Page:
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US organisation for LGBTQ advocacy files claim against civil-rights exemption law

13 January 2023

Nashotah House

Nashotah House Theological Seminary, Wisconsin

Nashotah House Theological Seminary, Wisconsin

MORE than 40 students from a range of Christian colleges and universities in the United States have filed a claim against the Title IX Exemption, backed by the organisation Religious Exemption Accountability Project (REAP), which campaigns for LGBTQ students.

Title IX is a federal civil-rights law passed in 1972. It ensures protections against discrimination on the basis of sex in institutions that receive taxpayers’ money. In 2010, further guidance clarified that it also referred to discrimination on the basis of sexual orientation and gender identity.

REAP says that more than 200 taxpayer-funded religious colleges and universities in the US have claimed a federal religious exemption from following the law. These exemptions allow these institutions to ignore non-discrimination protections for LGBTQ students, while still receiving federal funding, Joe Baxter, for REAP, said.

The colleges and universities are affiliated to a range of Christian denominations. Only one college linked to the Episcopal Church, Nashotah House Theological Seminary, in Wisconsin, which is in the Catholic tradition, has filed for an exemption on the basis of its statement of identity, which says that the seminary believes that sexual relations are “appropriate only between a man and a woman who have been united in Holy Matrimony”.

A complaint of discrimination was filed in 2021 against Nashotah House by a man in a same-sex marriage who was denied admission because he was “in violation of the Seminary’s sincere religious beliefs and statement of identity”. Because of the exemption, the complaint was thrown out. The Office for Civil Rights (OCR) in the US Department of Education confirmed Nashotah House’s exemption in November 2021.

The seminary’s Dean, Dr Garwood Anderson, said on Tuesday: “Our Title IX exemption does not interfere with our ability to welcome and support students who identify as LGBTQ. Meanwhile, our ethos at Nashotah House commits us to providing pastoral care for all our students and supporting them in every possible way.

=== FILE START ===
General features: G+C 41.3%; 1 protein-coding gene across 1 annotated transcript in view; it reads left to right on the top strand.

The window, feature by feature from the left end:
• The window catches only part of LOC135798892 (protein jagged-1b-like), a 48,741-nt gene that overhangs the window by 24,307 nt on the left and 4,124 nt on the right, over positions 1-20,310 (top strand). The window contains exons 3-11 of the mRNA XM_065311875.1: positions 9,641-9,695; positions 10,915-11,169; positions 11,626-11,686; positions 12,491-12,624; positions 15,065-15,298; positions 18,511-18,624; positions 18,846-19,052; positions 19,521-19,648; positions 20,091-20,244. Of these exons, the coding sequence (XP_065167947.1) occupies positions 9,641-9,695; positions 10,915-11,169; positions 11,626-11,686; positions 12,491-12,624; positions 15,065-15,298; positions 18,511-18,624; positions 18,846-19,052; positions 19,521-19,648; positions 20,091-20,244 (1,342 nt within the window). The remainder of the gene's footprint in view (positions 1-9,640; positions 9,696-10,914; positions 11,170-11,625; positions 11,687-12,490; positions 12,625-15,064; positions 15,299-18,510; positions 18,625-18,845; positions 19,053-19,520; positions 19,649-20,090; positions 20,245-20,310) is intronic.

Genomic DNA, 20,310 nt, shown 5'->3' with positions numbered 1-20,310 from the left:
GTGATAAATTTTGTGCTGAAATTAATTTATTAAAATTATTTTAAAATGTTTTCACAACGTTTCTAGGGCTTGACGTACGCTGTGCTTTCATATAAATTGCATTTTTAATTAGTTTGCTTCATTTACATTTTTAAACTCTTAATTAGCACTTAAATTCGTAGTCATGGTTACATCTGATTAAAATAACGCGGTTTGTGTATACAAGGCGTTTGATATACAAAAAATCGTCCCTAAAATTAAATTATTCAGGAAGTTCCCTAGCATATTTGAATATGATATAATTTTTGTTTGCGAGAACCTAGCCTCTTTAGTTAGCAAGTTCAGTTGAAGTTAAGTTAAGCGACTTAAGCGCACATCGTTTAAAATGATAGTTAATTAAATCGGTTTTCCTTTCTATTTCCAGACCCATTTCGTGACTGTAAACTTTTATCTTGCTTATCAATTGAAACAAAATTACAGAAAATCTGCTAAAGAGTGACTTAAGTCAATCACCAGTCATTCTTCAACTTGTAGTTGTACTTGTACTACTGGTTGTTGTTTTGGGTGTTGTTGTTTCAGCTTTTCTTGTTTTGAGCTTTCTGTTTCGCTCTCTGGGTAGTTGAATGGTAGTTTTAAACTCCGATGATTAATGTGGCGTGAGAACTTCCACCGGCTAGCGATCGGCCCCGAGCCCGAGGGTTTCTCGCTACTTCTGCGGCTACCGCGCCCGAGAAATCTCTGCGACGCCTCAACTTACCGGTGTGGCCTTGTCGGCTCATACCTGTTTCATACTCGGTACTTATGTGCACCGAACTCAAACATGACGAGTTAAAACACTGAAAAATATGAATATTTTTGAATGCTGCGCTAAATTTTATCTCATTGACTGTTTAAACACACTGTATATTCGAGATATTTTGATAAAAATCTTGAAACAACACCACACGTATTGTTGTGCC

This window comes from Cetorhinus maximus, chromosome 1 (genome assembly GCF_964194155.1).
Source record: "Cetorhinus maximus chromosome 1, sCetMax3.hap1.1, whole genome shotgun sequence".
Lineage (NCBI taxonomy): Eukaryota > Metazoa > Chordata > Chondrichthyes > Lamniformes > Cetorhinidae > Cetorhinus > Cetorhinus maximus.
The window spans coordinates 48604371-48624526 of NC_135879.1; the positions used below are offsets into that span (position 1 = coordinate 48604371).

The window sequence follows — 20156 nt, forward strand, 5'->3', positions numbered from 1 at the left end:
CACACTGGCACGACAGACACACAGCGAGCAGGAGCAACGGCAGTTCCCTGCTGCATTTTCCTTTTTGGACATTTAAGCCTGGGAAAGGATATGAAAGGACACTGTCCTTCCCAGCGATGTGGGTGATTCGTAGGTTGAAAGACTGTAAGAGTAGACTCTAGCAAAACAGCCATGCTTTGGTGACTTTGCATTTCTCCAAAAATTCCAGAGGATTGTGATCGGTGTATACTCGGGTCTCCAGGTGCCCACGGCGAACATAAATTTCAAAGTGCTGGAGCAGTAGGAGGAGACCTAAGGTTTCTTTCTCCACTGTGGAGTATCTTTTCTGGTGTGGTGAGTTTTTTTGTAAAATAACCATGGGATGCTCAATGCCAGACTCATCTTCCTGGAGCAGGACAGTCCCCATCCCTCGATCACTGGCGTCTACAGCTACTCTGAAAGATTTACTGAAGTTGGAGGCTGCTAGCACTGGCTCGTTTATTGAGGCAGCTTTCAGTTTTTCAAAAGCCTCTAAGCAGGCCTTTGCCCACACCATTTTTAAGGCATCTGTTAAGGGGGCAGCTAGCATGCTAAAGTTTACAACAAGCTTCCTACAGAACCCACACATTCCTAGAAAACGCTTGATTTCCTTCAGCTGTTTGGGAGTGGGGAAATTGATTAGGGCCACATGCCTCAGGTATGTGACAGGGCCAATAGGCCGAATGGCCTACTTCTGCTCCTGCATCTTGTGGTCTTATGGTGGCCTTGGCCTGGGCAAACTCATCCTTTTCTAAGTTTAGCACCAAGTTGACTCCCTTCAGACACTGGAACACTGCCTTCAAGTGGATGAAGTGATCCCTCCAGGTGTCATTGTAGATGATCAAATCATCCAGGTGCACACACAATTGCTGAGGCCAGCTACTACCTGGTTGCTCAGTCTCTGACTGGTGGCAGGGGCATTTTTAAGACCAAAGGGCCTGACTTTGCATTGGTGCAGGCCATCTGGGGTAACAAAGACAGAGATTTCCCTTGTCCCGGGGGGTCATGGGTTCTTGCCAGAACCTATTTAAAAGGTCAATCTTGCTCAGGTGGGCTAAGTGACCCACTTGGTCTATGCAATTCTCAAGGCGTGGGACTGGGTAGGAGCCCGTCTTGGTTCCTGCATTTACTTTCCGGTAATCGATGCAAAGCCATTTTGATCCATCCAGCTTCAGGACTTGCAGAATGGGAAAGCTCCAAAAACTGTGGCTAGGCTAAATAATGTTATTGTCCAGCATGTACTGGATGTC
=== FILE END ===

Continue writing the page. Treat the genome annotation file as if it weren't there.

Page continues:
“Compared to most other higher education institutions, we’re a rather small shop, and thus don’t have the same infrastructure — nor critical mass, frankly — for affinity groups, such as our larger peers might have. However, we’ve found our residential context naturally lends itself to the formation of friendships based on shared interests, values, and life experiences, as well as authentic friendships among students who might otherwise share very little in common.”

Mr Baxter said that the OCR routinely dismissed student complaints on the basis of lack of jurisdiction, when a Title IX exemption was in place.

The OCR, however, has launched an investigation into six Christian universities for alleged violations of the rights of LGBTQ students. One, the independent Evangelical Liberty University, has banned LGBTQ affinity clubs, same-sex displays of affection, and use of bathrooms and pronouns not corresponding to a student’s sex at birth. One of the plaintiffs in the case led by REAP, Lucas Wilson, alleges that the university ran conversion-therapy sessions, through a group, the Armor Bearers.

“Essentially, conversion therapy is part of the ‘menu’ of educational opportunities available for same-sex-attracted students ‘who accept responsibility’ for their homosexuality or homosexual behaviours,” Mr Wilson said. The therapy was offered as an alternative to disciplinary action by the university, he alleges.

Liberty, founded by the tele-evangelist Jerry Falwell, is also being sued by 12 women students who allege that the university created an environment that increased the likelihood of sexual assaults and rape, such as the student honour code the Liberty Way, which, they alleged, made it difficult to report sexual violence.

Jonathan Coley, a sociologist at Oklahoma State University, who keeps a database of policies on LGBTQ students at Christian institutions, told the Religion News Service that most Christian colleges now listed sexual orientation in their non-discrimination statements, and half included gender identity — an increase from ten years ago. While this welcomed by many, some parents and clergy complained that the approach did not align with the institution’s original mission, he said.

Tensions over LGBTQ rights have also emerged with regard to faculty staff-hiring policies. Another legal action is ongoing against Seattle Pacific University, an organisation affiliated to the Free Methodist Church. One third of the board of trustees are appointed by the Church, which bars people in same-sex relationships from full-time positions in the faculty.

The REAP class action by students is currently in the Federal District Court of Oregon, and two rulings on connected motions were expected “any day now”, Mr Baxter said.

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